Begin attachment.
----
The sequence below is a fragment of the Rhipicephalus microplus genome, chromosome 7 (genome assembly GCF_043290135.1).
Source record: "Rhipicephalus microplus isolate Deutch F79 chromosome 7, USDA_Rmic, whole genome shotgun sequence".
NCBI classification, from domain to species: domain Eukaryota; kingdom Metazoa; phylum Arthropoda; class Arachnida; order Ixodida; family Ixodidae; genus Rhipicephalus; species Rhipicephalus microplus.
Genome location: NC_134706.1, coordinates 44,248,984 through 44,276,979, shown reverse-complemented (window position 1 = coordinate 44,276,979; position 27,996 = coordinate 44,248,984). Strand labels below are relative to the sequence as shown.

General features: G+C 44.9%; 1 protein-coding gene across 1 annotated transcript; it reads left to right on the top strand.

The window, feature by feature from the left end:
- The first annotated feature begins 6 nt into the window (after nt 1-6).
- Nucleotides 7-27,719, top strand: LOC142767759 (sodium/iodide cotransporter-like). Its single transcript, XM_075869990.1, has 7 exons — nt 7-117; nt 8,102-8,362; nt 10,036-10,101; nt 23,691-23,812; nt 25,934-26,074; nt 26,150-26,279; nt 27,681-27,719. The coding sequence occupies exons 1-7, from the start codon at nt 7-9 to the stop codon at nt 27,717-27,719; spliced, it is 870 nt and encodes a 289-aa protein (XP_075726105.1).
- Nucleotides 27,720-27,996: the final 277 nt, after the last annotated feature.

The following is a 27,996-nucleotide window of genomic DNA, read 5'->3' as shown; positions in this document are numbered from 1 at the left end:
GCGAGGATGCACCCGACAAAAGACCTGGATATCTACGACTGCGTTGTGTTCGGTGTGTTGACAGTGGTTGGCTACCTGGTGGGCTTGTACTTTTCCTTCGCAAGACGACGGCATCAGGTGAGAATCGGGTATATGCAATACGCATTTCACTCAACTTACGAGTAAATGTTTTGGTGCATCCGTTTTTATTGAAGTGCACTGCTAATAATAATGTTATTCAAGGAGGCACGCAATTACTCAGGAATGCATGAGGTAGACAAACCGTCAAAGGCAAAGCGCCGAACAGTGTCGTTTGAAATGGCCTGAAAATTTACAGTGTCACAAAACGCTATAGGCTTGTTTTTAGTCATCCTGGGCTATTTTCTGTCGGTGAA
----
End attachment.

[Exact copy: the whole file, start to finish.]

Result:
The sequence below is a fragment of the Rhipicephalus microplus genome, chromosome 7 (genome assembly GCF_043290135.1).
Source record: "Rhipicephalus microplus isolate Deutch F79 chromosome 7, USDA_Rmic, whole genome shotgun sequence".
NCBI classification, from domain to species: domain Eukaryota; kingdom Metazoa; phylum Arthropoda; class Arachnida; order Ixodida; family Ixodidae; genus Rhipicephalus; species Rhipicephalus microplus.
Genome location: NC_134706.1, coordinates 44,248,984 through 44,276,979, shown reverse-complemented (window position 1 = coordinate 44,276,979; position 27,996 = coordinate 44,248,984). Strand labels below are relative to the sequence as shown.

General features: G+C 44.9%; 1 protein-coding gene across 1 annotated transcript; it reads left to right on the top strand.

The window, feature by feature from the left end:
- The first annotated feature begins 6 nt into the window (after nt 1-6).
- Nucleotides 7-27,719, top strand: LOC142767759 (sodium/iodide cotransporter-like). Its single transcript, XM_075869990.1, has 7 exons — nt 7-117; nt 8,102-8,362; nt 10,036-10,101; nt 23,691-23,812; nt 25,934-26,074; nt 26,150-26,279; nt 27,681-27,719. The coding sequence occupies exons 1-7, from the start codon at nt 7-9 to the stop codon at nt 27,717-27,719; spliced, it is 870 nt and encodes a 289-aa protein (XP_075726105.1).
- Nucleotides 27,720-27,996: the final 277 nt, after the last annotated feature.

The following is a 27,996-nucleotide window of genomic DNA, read 5'->3' as shown; positions in this document are numbered from 1 at the left end:
GCGAGGATGCACCCGACAAAAGACCTGGATATCTACGACTGCGTTGTGTTCGGTGTGTTGACAGTGGTTGGCTACCTGGTGGGCTTGTACTTTTCCTTCGCAAGACGACGGCATCAGGTGAGAATCGGGTATATGCAATACGCATTTCACTCAACTTACGAGTAAATGTTTTGGTGCATCCGTTTTTATTGAAGTGCACTGCTAATAATAATGTTATTCAAGGAGGCACGCAATTACTCAGGAATGCATGAGGTAGACAAACCGTCAAAGGCAAAGCGCCGAACAGTGTCGTTTGAAATGGCCTGAAAATTTACAGTGTCACAAAACGCTATAGGCTTGTTTTTAGTCATCCTGGGCTATTTTCTGTCGGTGAA